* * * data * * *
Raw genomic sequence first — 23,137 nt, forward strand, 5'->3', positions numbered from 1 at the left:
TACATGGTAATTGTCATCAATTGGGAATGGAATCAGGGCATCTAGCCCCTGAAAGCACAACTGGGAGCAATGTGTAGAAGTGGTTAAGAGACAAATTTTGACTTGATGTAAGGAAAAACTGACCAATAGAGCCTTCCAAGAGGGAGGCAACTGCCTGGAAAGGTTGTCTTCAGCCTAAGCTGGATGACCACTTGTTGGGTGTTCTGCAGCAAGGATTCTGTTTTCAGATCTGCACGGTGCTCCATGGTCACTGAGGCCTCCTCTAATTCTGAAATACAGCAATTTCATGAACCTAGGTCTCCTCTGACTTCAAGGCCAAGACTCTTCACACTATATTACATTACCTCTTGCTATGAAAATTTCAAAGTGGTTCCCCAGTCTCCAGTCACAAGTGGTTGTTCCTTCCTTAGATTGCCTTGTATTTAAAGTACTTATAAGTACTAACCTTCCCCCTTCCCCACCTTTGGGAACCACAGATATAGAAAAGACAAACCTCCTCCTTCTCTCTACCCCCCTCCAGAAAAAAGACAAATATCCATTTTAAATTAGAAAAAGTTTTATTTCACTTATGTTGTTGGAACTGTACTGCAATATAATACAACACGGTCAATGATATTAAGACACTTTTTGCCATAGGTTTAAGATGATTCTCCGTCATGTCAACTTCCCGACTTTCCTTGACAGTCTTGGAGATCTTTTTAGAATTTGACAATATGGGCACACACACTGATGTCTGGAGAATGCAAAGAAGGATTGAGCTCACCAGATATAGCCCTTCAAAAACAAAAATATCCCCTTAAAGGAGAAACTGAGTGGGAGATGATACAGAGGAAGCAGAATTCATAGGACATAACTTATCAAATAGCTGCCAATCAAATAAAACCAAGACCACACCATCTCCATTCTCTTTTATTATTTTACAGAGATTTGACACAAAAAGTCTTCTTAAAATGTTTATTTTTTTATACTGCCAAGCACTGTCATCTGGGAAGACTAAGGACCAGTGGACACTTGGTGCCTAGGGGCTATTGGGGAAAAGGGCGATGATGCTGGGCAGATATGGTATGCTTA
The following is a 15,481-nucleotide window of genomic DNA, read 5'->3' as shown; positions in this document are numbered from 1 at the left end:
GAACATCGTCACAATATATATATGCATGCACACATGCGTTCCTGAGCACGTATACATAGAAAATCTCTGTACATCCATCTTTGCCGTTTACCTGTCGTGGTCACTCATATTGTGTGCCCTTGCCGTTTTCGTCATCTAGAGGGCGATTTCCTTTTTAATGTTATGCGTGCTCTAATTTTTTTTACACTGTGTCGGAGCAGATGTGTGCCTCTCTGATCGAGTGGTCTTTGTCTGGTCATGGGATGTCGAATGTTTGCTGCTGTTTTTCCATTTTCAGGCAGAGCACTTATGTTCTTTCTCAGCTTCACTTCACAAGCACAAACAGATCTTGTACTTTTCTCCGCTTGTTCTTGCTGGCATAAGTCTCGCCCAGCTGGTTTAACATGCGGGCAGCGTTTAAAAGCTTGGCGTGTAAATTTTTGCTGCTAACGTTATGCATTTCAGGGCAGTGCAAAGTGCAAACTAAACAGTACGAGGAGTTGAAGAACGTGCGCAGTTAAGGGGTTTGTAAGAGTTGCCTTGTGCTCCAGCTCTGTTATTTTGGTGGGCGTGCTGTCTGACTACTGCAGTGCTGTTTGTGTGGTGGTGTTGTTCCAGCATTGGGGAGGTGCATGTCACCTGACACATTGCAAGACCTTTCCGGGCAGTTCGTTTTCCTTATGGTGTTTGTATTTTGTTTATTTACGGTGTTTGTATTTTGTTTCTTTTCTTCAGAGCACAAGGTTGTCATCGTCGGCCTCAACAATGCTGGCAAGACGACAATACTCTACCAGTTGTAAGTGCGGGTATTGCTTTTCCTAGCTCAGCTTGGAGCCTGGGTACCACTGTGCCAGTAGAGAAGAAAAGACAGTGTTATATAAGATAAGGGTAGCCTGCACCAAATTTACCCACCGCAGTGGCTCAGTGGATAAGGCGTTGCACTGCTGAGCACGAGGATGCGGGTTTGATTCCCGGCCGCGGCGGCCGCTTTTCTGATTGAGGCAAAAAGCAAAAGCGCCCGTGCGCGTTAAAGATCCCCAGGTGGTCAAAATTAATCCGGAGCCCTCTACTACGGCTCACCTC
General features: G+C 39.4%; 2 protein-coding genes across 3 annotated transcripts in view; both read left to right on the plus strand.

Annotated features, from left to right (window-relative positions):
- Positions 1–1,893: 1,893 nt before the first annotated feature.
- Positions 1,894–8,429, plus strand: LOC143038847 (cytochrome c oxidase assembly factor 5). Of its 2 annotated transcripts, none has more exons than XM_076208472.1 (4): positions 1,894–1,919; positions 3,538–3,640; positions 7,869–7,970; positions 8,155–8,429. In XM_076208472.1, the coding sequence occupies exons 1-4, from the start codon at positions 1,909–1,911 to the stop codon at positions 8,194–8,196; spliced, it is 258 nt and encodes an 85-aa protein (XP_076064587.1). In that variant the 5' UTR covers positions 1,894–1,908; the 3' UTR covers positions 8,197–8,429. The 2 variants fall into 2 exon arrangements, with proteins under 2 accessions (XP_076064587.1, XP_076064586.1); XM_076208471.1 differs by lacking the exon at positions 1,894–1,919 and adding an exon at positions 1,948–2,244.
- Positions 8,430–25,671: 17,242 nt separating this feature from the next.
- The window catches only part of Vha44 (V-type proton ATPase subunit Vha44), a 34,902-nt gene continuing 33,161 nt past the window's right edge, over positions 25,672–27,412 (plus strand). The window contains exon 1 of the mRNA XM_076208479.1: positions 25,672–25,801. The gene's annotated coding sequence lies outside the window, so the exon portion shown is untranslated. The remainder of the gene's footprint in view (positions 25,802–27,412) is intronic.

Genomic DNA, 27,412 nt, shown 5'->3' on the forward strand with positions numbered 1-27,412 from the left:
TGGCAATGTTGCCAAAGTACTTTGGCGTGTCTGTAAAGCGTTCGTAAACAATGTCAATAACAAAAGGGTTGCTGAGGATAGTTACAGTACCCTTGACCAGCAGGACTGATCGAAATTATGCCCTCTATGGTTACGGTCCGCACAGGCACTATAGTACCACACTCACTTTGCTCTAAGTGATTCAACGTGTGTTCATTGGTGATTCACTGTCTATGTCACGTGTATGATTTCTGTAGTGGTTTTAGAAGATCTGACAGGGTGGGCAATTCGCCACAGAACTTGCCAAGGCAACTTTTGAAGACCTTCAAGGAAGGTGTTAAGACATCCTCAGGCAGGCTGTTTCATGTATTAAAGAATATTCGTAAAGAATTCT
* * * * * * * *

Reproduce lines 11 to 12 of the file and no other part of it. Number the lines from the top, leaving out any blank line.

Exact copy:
Genomic DNA, 27,412 nt, shown 5'->3' on the forward strand with positions numbered 1-27,412 from the left:
TGGCAATGTTGCCAAAGTACTTTGGCGTGTCTGTAAAGCGTTCGTAAACAATGTCAATAACAAAAGGGTTGCTGAGGATAGTTACAGTACCCTTGACCAGCAGGACTGATCGAAATTATGCCCTCTATGGTTACGGTCCGCACAGGCACTATAGTACCACACTCACTTTGCTCTAAGTGATTCAACGTGTGTTCATTGGTGATTCACTGTCTATGTCACGTGTATGATTTCTGTAGTGGTTTTAGAAGATCTGACAGGGTGGGCAATTCGCCACAGAACTTGCCAAGGCAACTTTTGAAGACCTTCAAGGAAGGTGTTAAGACATCCTCAGGCAGGCTGTTTCATGTATTAAAGAATATTCGTAAAGAATTCT